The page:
Museum for Railway Technology Novosibirsk

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Museum for Railway Technology Novosibirsk
Новосибирский музей железнодорожной техники
Nowosibirski musei schelesnodoroschnoi techniki
Novosibirsk Train Museum.jpg
Established4 August 2000 (2000-08-04)
LocationRasesnaja Street 35
(Разъездная ул. 35)
Coordinates54°52′09″N 83°04′34″E / 54.869157°N 83.076008°E / 54.869157; 83.076008

The Museum for Railway Technology Novosibirsk (Russian: Новосибирский музей железнодорожной техники, Nowosibirski musei schelesnodoroschnoi techniki) is a railway museum in Novosibirsk. It was formally opened in 2000 near to Sejatel railway station (станцией Сеятель), at the Novosibirsk–Berdsk line and is the second largest transport museum in Russia after the Central Railway Museum in St Petersburg.


Nikolai Akulinin was the founder of the museum. He worked from 1946 to 1955 at the North Caucasus Railway and since 1955 at various railway in Siberia. After getting retired in 1984, he started to work on the collection of the museum for several years, storing the relevant exhibits on the circular track of the All-Russian Railway Research Institute. In 1998 the West Siberian Railway endorsed the establishment of a museum. Preparatory work lasted until 2000, when the museum was formally inaugurated on 4 August 2000 during the celebrations of the Railway Day. Contrary to his wish, it was named after Nikolai Akulininas, who was also its first director.[1]


The open-air museum presents 17 steam locomotives, 15 diesel locomotives, 12 electro locomotives, carriages and paraphernalia from the 19th and 20th century, mainly from Russian and Soviet production. In addition, some locomotives from the United States, Czechoslovakia and Hungary are exhibited. The museum has also a collection of mainly Soviet cars, and since 2006 some foreign classic cars from.[1]

The museum has also an educational obligation: It organises seminars and conferences, which cover a wide variety of railway related topics.[2]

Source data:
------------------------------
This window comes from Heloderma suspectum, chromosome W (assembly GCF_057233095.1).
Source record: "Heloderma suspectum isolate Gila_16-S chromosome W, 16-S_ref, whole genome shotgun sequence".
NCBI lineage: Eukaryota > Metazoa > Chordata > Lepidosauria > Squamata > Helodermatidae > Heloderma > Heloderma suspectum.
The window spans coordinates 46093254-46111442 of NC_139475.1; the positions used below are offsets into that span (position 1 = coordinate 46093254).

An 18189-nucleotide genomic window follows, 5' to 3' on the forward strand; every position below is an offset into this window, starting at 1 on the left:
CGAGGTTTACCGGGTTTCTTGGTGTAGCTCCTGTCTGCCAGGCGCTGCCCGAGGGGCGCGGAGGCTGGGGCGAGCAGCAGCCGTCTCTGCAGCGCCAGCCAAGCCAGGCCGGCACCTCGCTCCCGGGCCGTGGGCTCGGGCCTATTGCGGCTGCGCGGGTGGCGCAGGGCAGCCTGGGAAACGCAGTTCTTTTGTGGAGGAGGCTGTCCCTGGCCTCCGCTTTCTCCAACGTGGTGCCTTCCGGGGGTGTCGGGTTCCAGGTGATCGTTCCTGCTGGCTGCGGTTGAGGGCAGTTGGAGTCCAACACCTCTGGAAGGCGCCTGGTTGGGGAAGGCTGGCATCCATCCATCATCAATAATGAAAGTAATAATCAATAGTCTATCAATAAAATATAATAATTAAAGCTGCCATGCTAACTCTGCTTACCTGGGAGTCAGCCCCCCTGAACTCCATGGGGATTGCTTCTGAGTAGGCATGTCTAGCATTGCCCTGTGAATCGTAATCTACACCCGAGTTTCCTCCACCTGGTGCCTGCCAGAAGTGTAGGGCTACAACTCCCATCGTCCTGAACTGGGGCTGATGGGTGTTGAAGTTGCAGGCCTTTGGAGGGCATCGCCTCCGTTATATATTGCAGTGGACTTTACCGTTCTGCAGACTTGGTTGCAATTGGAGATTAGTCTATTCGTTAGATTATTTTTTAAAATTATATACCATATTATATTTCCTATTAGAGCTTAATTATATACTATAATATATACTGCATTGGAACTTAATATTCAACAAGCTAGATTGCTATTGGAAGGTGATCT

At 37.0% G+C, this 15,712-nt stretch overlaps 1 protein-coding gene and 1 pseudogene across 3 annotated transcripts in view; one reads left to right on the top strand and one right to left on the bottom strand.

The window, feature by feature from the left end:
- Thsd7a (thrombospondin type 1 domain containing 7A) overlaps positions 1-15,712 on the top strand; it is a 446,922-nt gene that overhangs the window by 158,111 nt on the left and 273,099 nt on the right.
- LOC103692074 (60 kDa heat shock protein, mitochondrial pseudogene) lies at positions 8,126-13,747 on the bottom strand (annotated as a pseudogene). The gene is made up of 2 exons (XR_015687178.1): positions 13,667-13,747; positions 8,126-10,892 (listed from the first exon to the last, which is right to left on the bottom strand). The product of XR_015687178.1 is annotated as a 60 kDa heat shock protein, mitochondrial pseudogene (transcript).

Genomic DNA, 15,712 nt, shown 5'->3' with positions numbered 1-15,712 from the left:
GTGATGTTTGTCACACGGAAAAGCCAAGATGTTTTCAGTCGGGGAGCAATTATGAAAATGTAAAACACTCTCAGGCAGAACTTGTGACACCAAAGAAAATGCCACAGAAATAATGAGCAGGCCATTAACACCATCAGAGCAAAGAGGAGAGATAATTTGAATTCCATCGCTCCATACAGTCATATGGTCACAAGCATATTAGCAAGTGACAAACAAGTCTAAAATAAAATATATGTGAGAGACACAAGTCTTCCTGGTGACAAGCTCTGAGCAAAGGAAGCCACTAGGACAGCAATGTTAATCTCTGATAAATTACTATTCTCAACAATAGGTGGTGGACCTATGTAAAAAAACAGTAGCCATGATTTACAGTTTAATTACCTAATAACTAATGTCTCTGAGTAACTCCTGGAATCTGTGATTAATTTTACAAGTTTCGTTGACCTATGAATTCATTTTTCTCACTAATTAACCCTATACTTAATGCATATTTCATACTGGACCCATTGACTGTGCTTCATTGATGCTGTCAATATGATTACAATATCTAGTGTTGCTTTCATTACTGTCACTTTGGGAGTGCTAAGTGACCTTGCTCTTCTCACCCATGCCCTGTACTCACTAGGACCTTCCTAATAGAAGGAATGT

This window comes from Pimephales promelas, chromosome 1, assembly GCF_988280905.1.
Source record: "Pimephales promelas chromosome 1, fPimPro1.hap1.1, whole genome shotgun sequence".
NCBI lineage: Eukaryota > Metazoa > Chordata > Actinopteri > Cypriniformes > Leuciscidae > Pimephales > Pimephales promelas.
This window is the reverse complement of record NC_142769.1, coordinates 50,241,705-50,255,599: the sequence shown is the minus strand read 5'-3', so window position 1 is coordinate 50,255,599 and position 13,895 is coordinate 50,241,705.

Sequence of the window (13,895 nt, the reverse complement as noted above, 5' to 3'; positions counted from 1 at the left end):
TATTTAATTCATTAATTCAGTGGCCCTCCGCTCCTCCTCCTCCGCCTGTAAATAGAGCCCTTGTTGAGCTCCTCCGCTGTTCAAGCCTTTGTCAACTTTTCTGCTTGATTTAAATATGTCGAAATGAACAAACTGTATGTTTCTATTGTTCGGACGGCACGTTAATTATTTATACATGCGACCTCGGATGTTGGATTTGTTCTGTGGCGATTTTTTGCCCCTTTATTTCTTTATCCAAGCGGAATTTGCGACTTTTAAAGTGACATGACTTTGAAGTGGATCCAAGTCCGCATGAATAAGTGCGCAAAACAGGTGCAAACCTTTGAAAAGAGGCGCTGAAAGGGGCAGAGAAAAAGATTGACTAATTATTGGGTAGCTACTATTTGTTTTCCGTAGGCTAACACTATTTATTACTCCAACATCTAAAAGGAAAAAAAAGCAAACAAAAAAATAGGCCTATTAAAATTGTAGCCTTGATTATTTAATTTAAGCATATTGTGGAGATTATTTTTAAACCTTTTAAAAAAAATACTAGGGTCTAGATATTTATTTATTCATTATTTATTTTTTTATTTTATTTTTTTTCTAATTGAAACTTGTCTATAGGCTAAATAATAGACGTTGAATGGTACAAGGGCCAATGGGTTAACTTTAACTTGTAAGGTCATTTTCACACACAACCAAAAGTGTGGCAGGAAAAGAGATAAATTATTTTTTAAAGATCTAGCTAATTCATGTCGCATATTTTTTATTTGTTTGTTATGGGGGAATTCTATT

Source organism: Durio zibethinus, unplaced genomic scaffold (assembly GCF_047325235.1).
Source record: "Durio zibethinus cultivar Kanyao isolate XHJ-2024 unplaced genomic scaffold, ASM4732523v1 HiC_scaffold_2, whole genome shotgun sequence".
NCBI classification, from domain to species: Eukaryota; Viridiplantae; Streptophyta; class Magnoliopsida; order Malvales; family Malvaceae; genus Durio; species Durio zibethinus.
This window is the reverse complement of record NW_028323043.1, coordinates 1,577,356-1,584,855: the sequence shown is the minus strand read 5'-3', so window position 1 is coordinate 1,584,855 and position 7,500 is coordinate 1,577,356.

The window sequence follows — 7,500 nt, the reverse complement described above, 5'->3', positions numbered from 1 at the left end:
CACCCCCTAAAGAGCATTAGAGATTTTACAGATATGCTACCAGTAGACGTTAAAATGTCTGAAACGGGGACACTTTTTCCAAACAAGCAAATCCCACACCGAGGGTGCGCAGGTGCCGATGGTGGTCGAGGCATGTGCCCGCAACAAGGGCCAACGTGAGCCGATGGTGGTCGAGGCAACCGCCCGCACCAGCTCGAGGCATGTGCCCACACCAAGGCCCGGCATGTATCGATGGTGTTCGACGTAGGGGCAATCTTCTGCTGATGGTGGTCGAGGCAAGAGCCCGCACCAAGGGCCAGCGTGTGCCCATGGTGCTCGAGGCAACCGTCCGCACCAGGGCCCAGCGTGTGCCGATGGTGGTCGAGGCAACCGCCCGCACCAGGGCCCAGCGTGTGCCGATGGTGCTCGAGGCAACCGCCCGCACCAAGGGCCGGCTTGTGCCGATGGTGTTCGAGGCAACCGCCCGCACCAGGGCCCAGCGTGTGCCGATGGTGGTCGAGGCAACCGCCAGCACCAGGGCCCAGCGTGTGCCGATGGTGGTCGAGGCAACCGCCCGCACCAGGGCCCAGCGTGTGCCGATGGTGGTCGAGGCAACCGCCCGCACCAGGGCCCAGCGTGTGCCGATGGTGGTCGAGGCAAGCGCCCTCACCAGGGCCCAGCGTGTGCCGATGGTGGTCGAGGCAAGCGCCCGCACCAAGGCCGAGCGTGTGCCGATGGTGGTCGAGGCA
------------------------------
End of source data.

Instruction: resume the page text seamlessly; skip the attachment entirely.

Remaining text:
Steam locomotives[edit]

Steam locomotive Эм-725-12
Steam locomotive 9П-2
Replica of the first Russian steam locomotive

Steam locomotives П36 (097), 9П (-2), Ea (N3078), L (-3993), L (N013), LW (040), SO (N17-508), Su (213-42), FD20 (588), Em (725-12), Er (789-91) and a replica made in 2002 of the first steam locomotive built by Yefim and Miron Cherepanov in 1833–1834.

Diesel locomotives[edit]

Diesel locomotive ТГМ23в-1026
Diesel locomotive ТГК2
Diesel locomotive ТГМ1 No.2925

Diesel locomotives LTS M62 (500), ТЭМ2 (2110), CzME3 (-5452), CzS3 (-73), TE10L, TE10M (-2670), 2TE116 (-037), TGM23b (1026), TGM1 (2925), TGM4 (1676), TGK (8626), TE2 (289), TEM2 (1768), TEM15 (-016), TEP60 (-1195), TEP80 (-0001), TE3 (-7376), TE7 (-096), TEP10 (082), CzME2 (-508), CzS2 (-039) and CzS4 (-023)

Electric locomotives[edit]

Electric locomotive ЧС4-023
Electric locomotive ЧС3-73

Electric locomotives WL22m (N 1932), WL23 (501), WL80c (005), WL80c (1066-2), WL8 (-1232), WL10 (271) and WL60k (-649)


Metro Train D-844
Passenger carriage of 1937

Leon Trotsky's private carriage, hospital carriages, luggage carriages, prison carriages, tank cars including those for spirits, cooling cars, garbage cars, grain cars, cars for transporting liquid metal, fire engines and snow plows.